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Opening statement by Ms. Kate Gilmore, United Nations Deputy High Commissioner for Human Rights at the Working Group on the Right to Development The seventeenth annual session

Geneva 25 April 2016
Palais des Nations, Salle XVI

Distinguished delegates,
Ladies and gentlemen,

It is a great pleasure for me to join you at the opening of the seventeenth session of the Working Group on the Right to Development.

The High Commissioner sends his warmest greetings.  He would have very much liked to attend this opening today had his travel schedule permitted and he has asked me to convey to you and to the Working Group his continued and full support in advancing the right to development.

Although celebrated today under the shadow of the many crises facing the world, this 30th Anniversary of the United Nations Declaration on the Right to Development delivers to us new children of its hope and promise: The 2030 Agenda for Sustainable Development, the Addis Ababa Action Agenda on Financing for Development and the Paris Climate Agreement are born too of the right to development, and in these we have new impetus to deliver on the Right to Development and we must be made newly accountable for that delivery.

The signs that we can transform peoples’ enjoyment of the right to development are all around us. By the end of last year, the number of people living in extreme poverty around the world likely fell to under 10 percent. This points to the extraordinary opportunity and deep responsibility of the truth that we are the first generation in all of human history that can end extreme poverty.

But to do that, we must also tackle inequality. For despite record economic growth, millions of people have been left behind, millions left out.  Development’s progress quite simply is uneven.

Persistent poverty and deepening inequalities are major threats development, to human rights and thus to peace and security too.

Violence – in Syria, Iraq, Burundi, Ukraine, Yemen – is destroying development’s hard won gains, killing hundreds of thousands of people and forcibly displaced millions from their homes.

This too is the business of the declaration on the right to development.  For fully realized, it is a right that offers much needed prevention - it can address root causes and it can help meet structural challenges at all levels. 

And at the international level too – where some of those challenges originate in our failure to regulate globalization sufficiently. The engines of globalization - trade, investment, finance, and intellectual property and the movement of people - must be made compatible with the human rights obligations of States. Global development cannot mean that people are denied their access to essential medicines. That small-land-holding farmers are denied fair earnings. That the impoverished are further trapped in countries with unsustainable debt.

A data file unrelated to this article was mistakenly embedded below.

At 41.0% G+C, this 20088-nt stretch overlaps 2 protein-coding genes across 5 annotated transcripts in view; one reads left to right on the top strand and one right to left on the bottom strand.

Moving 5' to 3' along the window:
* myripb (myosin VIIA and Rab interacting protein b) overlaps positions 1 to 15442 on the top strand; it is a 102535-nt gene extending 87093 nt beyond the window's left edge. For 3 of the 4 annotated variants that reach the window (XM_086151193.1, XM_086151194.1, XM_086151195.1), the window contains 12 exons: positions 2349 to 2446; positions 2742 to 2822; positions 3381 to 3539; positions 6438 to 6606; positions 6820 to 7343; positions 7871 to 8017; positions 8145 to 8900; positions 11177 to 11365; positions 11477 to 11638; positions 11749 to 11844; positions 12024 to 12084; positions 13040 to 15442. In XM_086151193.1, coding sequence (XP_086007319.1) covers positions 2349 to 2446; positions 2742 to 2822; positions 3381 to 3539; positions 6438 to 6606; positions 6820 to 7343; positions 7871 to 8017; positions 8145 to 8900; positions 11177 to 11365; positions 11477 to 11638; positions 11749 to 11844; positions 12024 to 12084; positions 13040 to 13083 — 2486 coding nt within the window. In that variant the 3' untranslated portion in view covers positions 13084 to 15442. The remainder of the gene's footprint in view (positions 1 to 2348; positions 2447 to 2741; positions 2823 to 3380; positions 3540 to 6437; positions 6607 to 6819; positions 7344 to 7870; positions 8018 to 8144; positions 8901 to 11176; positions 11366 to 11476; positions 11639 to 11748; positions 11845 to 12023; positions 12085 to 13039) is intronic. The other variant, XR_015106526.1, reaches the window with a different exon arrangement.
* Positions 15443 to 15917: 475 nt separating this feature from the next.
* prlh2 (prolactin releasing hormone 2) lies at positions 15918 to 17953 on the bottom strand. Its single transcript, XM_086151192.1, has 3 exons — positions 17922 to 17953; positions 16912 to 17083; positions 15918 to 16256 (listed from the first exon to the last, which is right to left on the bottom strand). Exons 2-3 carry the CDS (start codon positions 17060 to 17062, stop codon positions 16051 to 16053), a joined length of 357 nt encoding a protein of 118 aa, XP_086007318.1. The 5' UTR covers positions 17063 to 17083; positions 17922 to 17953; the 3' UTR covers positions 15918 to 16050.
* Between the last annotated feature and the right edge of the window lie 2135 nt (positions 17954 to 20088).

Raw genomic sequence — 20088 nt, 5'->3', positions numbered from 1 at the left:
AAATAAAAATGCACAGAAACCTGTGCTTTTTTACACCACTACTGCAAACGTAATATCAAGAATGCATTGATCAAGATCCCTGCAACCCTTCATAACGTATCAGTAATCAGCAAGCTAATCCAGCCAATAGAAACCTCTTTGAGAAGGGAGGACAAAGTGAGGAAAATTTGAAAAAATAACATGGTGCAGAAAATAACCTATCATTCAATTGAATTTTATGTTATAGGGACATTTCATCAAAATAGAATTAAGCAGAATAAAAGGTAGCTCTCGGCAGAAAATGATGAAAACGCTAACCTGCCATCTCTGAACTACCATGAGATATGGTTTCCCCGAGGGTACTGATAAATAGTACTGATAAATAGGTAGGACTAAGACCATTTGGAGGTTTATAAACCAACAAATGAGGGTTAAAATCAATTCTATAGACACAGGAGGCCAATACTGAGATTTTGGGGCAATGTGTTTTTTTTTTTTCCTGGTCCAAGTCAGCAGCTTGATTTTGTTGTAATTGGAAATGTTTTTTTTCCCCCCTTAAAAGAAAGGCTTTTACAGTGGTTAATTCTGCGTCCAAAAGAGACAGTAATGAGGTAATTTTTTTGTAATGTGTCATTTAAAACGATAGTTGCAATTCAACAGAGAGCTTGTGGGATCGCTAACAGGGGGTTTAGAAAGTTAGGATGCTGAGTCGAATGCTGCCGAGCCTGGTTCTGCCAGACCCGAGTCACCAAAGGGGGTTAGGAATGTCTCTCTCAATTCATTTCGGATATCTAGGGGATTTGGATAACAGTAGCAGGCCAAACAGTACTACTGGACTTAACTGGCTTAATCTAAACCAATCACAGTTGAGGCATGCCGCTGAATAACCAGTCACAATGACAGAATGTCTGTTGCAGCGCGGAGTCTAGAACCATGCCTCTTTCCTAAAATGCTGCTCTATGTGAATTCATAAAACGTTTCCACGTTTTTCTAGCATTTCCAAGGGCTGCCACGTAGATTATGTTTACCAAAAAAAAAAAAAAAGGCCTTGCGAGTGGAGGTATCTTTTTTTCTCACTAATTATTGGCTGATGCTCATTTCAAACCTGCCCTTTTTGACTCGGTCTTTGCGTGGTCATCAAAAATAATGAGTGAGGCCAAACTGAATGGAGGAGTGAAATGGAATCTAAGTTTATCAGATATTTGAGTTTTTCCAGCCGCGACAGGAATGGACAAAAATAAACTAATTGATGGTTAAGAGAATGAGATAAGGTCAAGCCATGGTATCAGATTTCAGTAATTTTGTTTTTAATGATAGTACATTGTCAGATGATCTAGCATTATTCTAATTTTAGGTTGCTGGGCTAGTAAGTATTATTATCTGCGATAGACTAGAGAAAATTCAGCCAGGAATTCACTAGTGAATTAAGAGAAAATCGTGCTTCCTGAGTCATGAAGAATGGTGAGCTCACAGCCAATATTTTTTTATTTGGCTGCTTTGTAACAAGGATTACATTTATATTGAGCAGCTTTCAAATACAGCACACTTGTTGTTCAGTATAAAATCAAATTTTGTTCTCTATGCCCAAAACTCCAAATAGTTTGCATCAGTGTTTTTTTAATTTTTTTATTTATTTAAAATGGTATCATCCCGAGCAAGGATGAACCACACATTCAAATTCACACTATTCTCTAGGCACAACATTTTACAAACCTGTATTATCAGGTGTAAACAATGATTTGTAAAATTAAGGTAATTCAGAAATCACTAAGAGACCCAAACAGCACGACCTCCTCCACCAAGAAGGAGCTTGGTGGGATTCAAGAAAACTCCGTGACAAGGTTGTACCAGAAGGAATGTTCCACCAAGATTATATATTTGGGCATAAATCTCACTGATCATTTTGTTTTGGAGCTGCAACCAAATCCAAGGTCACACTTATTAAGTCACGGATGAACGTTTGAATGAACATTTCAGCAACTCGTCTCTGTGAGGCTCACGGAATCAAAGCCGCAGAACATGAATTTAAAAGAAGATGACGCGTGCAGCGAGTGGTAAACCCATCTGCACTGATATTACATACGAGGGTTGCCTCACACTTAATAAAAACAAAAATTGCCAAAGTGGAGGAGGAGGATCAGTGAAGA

This is a special year as we celebrate both the 30th anniversary of the adoption of the Declaration on the Right to Development and the 50th anniversary of the International Covenants on Human Rights.

The Declaration on the Right to Development was a milestone in reuniting the rights contained in the two covenants, in underlining the universality, indivisibility, interdependence and interrelatedness of all human rights. Central to the right to development is also the full realization of the right of peoples to self-determination, a right which figures prominently as the first article in both covenants.

After all, human rights are inter-dependent, as indivisible as they are universal -  are matter of “bread and ballots” as the incomparable Nelson Mandela reminded us.  People who are hungry are not people who are free.  Nor is freedom merely the absence of iron bars or prison walls. The prison of prejudice, the prison of bigotry, as with the prison of poverty, confines freedom, stymies human talent and creativity and thus are always a threat to development.

Like the Declaration itself, the 2030 Agenda’s promise is “to leave no one behind” starting first where ever possible with those “furthest behind”.  It pledges us to ensuring that SDG targets are met “for all nationals and peoples and for all segments of society”.

The 2030 Agenda is a child of the right to development. As such, it must not be stunted by indifferent action, malnourished by failed commitments or denied safe passage to its fullest realization just because of the inconvenience of what undoubtedly are its tough but needed demands.

I am very pleased to see that you will hold an interactive dialogue with the two former co-facilitators for the intergovernmental negotiations on the post-20l5 development agenda, Ambassadors David Donoghue and Macharia Kamau.

I have also noted with interest the standards for the implementation of the right to development, proposed by Ambassador Zamir Akram, the Chair-Rapporteur of this Working Group.

Of particular relevance to this Working Group will be the adoption of the Sustainable Development Goals indicators by the ECOSOC and GA later this year, and the voluntary national reviews at the High-level Political Forum starting in July.

With a busy schedule ahead, it is my sincere hope that you will have a successful session. In this, we commit the full support of the Office, and I wish you all success in your deliberations and outcome.

Thank you very much.